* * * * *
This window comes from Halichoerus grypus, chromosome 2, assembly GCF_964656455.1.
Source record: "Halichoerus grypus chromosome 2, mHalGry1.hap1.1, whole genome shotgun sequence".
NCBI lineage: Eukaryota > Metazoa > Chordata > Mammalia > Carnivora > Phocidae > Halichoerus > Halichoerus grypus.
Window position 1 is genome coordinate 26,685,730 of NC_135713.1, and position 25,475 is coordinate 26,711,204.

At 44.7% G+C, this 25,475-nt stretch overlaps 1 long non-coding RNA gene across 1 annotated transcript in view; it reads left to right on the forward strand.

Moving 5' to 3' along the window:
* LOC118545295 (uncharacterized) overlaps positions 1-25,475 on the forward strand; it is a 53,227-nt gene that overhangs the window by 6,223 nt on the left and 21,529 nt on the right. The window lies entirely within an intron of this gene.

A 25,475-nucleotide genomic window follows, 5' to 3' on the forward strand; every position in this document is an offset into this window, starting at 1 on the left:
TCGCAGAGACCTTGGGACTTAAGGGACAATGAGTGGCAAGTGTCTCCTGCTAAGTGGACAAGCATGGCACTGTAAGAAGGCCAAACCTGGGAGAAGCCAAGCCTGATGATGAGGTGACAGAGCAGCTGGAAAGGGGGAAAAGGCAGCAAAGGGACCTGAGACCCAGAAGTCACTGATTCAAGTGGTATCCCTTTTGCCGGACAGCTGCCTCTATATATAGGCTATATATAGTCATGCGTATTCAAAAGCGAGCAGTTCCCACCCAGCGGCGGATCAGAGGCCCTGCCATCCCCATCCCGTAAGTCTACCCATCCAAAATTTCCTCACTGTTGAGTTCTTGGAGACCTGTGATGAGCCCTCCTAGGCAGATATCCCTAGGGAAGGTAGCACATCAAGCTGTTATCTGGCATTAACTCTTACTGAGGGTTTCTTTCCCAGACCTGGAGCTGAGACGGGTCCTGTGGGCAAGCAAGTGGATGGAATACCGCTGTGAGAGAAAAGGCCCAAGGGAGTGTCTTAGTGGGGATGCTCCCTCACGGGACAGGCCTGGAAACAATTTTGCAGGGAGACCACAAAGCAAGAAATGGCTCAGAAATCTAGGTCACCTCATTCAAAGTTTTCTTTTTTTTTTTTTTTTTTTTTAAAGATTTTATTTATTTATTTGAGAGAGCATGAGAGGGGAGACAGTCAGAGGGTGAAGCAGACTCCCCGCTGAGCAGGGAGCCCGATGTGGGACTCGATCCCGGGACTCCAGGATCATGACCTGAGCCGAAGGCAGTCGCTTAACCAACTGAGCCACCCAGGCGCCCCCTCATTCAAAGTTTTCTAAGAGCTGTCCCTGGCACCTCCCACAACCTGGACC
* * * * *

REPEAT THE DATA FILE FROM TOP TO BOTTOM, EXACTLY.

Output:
This window comes from Halichoerus grypus, chromosome 2, assembly GCF_964656455.1.
Source record: "Halichoerus grypus chromosome 2, mHalGry1.hap1.1, whole genome shotgun sequence".
NCBI lineage: Eukaryota > Metazoa > Chordata > Mammalia > Carnivora > Phocidae > Halichoerus > Halichoerus grypus.
Window position 1 is genome coordinate 26,685,730 of NC_135713.1, and position 25,475 is coordinate 26,711,204.

At 44.7% G+C, this 25,475-nt stretch overlaps 1 long non-coding RNA gene across 1 annotated transcript in view; it reads left to right on the forward strand.

Moving 5' to 3' along the window:
* LOC118545295 (uncharacterized) overlaps positions 1-25,475 on the forward strand; it is a 53,227-nt gene that overhangs the window by 6,223 nt on the left and 21,529 nt on the right. The window lies entirely within an intron of this gene.

A 25,475-nucleotide genomic window follows, 5' to 3' on the forward strand; every position in this document is an offset into this window, starting at 1 on the left:
TCGCAGAGACCTTGGGACTTAAGGGACAATGAGTGGCAAGTGTCTCCTGCTAAGTGGACAAGCATGGCACTGTAAGAAGGCCAAACCTGGGAGAAGCCAAGCCTGATGATGAGGTGACAGAGCAGCTGGAAAGGGGGAAAAGGCAGCAAAGGGACCTGAGACCCAGAAGTCACTGATTCAAGTGGTATCCCTTTTGCCGGACAGCTGCCTCTATATATAGGCTATATATAGTCATGCGTATTCAAAAGCGAGCAGTTCCCACCCAGCGGCGGATCAGAGGCCCTGCCATCCCCATCCCGTAAGTCTACCCATCCAAAATTTCCTCACTGTTGAGTTCTTGGAGACCTGTGATGAGCCCTCCTAGGCAGATATCCCTAGGGAAGGTAGCACATCAAGCTGTTATCTGGCATTAACTCTTACTGAGGGTTTCTTTCCCAGACCTGGAGCTGAGACGGGTCCTGTGGGCAAGCAAGTGGATGGAATACCGCTGTGAGAGAAAAGGCCCAAGGGAGTGTCTTAGTGGGGATGCTCCCTCACGGGACAGGCCTGGAAACAATTTTGCAGGGAGACCACAAAGCAAGAAATGGCTCAGAAATCTAGGTCACCTCATTCAAAGTTTTCTTTTTTTTTTTTTTTTTTTTTAAAGATTTTATTTATTTATTTGAGAGAGCATGAGAGGGGAGACAGTCAGAGGGTGAAGCAGACTCCCCGCTGAGCAGGGAGCCCGATGTGGGACTCGATCCCGGGACTCCAGGATCATGACCTGAGCCGAAGGCAGTCGCTTAACCAACTGAGCCACCCAGGCGCCCCCTCATTCAAAGTTTTCTAAGAGCTGTCCCTGGCACCTCCCACAACCTGGACC